But given that 30% of car journeys are less than 3km - should more people get on bikes?

The air is too toxic to breathe in a third of tested areas, a new report from the European Environment Agency shows.

Dangerous levels of nitrogen dioxide and particulate matters were found - and according to the EEA: "These pollutants can affect the cardiovascular system, lungs, liver, spleen and blood."

The report, which you can read in full here, says that it's down to the way the majority of people choose to get around. Private car use has stayed more or less steady despite the economic downturn, despite anecdotal evidence of more people taking to two wheels to save money.

Part of this is the soaring cost of rail travel - while buying a car has actually become far more affordable in real terms since the mid-1990s.

And while electric cars, and more fuel-efficient models have been proven to be genuine alternatives for drivers, they just haven't become widely used yet.

"The application of technology has been the primary means of reducing the environmental impacts of transport in the last two decades," Alfredo Sánchez Vicente, a transport expert at EEA, told the Public Service Europe website.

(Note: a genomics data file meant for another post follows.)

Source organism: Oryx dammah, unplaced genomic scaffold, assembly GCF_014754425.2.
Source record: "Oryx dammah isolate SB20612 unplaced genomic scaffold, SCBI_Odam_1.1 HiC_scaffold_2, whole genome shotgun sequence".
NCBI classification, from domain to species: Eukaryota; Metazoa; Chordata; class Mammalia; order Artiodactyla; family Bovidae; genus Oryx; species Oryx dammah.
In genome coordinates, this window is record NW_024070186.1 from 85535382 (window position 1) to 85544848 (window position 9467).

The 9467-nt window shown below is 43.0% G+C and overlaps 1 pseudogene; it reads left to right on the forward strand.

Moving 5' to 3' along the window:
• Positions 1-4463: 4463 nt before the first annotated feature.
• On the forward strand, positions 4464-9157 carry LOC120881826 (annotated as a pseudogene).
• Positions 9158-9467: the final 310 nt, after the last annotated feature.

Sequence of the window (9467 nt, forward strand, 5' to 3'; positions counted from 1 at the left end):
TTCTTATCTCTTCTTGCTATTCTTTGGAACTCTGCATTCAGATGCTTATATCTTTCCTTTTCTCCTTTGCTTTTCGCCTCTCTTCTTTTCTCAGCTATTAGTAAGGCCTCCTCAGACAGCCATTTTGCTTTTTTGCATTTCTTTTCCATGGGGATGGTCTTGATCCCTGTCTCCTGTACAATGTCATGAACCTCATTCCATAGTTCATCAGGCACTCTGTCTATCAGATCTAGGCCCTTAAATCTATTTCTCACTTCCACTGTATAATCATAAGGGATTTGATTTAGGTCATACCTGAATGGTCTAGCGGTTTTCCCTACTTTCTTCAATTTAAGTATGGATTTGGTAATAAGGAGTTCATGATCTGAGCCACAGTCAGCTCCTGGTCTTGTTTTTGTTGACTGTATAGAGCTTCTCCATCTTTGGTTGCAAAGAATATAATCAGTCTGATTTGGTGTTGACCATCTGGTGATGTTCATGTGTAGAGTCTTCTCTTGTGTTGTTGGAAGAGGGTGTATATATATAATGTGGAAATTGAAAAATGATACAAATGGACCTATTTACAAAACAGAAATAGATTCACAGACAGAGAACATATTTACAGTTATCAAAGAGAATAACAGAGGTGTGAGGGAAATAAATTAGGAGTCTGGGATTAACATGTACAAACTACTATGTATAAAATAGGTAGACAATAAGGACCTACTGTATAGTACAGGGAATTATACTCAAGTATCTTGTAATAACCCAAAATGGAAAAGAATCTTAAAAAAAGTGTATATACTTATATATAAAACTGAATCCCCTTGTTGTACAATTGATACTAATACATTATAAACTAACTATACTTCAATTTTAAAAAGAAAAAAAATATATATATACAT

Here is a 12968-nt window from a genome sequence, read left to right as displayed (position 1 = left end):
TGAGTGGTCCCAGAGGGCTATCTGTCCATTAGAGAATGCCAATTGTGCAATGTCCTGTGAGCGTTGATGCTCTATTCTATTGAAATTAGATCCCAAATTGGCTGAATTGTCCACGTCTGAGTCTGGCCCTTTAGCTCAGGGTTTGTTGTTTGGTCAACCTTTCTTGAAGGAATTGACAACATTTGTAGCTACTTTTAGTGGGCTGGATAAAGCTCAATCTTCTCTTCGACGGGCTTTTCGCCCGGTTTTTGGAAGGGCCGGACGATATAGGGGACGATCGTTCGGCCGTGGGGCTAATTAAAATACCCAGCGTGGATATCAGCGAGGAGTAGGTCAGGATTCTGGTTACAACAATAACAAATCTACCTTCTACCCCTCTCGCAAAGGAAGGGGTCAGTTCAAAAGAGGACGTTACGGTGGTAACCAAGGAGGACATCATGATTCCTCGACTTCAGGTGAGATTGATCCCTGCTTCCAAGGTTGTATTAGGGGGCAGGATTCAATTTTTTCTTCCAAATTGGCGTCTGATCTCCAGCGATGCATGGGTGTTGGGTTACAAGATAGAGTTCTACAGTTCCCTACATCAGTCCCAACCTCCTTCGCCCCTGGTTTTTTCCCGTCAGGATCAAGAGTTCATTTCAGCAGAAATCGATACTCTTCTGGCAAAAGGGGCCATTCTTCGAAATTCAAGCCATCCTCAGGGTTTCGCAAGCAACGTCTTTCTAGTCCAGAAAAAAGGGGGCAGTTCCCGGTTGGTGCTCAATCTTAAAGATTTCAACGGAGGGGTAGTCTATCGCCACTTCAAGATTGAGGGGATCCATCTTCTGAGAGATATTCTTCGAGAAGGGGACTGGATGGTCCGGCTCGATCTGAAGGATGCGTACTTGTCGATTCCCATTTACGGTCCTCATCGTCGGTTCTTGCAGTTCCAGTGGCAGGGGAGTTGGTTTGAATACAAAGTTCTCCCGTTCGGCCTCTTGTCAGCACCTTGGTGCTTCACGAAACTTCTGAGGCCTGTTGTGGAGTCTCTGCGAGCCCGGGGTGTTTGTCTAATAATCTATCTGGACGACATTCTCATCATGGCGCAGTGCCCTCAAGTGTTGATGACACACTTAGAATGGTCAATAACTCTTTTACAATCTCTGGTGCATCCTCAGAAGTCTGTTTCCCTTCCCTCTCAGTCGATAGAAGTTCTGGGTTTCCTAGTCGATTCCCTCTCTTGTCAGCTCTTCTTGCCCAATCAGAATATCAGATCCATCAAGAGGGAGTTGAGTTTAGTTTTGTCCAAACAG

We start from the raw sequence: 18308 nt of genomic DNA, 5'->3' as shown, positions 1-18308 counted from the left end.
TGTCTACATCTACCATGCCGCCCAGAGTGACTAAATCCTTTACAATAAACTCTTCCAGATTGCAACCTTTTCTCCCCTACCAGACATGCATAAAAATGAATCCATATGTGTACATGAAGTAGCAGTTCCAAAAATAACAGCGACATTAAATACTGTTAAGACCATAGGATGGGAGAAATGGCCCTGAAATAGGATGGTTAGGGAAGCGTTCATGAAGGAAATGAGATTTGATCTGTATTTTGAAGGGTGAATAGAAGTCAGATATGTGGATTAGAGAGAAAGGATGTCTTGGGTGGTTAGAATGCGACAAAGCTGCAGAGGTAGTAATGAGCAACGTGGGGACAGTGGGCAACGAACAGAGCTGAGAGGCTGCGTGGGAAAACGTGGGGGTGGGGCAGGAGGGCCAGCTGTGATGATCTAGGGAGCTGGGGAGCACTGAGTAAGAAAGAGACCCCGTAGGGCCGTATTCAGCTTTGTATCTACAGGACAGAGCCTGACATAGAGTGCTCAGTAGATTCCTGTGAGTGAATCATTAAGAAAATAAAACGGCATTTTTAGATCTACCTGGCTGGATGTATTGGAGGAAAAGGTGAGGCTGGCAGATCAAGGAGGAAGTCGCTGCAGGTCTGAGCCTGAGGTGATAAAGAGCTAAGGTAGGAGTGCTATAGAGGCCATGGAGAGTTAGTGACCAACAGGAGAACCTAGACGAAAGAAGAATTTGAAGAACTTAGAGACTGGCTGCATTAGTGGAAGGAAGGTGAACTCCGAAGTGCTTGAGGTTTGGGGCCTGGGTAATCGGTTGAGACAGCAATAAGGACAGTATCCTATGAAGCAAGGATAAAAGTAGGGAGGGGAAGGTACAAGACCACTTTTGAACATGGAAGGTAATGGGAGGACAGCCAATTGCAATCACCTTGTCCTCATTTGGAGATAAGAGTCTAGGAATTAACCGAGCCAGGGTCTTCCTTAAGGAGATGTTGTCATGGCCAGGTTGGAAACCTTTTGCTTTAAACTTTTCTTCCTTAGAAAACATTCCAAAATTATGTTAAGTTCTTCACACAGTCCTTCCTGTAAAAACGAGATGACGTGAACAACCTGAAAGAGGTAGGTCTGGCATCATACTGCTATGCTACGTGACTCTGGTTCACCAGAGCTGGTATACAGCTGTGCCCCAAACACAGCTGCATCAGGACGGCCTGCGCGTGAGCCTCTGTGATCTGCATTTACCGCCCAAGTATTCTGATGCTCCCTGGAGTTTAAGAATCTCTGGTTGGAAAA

"But it is clear that measures for reducing the impact of transport emissions and noise can be either technical or non-technical.

"Action to reduce emissions - greenhouse gases, air pollutants and noise - from vehicles through shifting to alternative modes, the 'shift' principle, and to cleaner fuels and improved vehicle technology, the 'improve' principle, should be complemented by better managing transport demand - the 'avoid' principle.

"Growing transport demand negates many of the benefits of technology development."

The real key to getting Europeans healthier - both in terms of fitness and air quality - is to get them out of motor vehicles, he said.

"Non-motorised transport can and should play a major role in improving the quality of life of Europeans.

"The challenge is to remove barriers to commuting by bicycle, including cultural and infrastructural barriers, but also in terms of safety.

"We know that its use is exponential: the more bikes on the road, the more pleasant and less dangerous it is to commute by bike, and more infrastructure becomes available.

"All administration levels need to help trigger this positive cycle." Indeed, more bicycles in the transport mix could be a godsend.

"But it is going to take time and investment. People will not cycle if they do not feel safe and to feel safe they need adequate infrastructure. The real reason the Dutch cycle is because the the government spends on average €25 per head on cycling policies."

After an unpromising start, having to be bribed by her parents to learn to ride without stabilisers, Sarah became rather keener on cycling in her university years, and was eventually persuaded to upgrade to proper road cycling by the prospect of a shiny red Italian bike, which she promptly destroyed by trapping a pair of knickers in the rear derailleur. Sarah writes about about cycling every weekend on road.cc.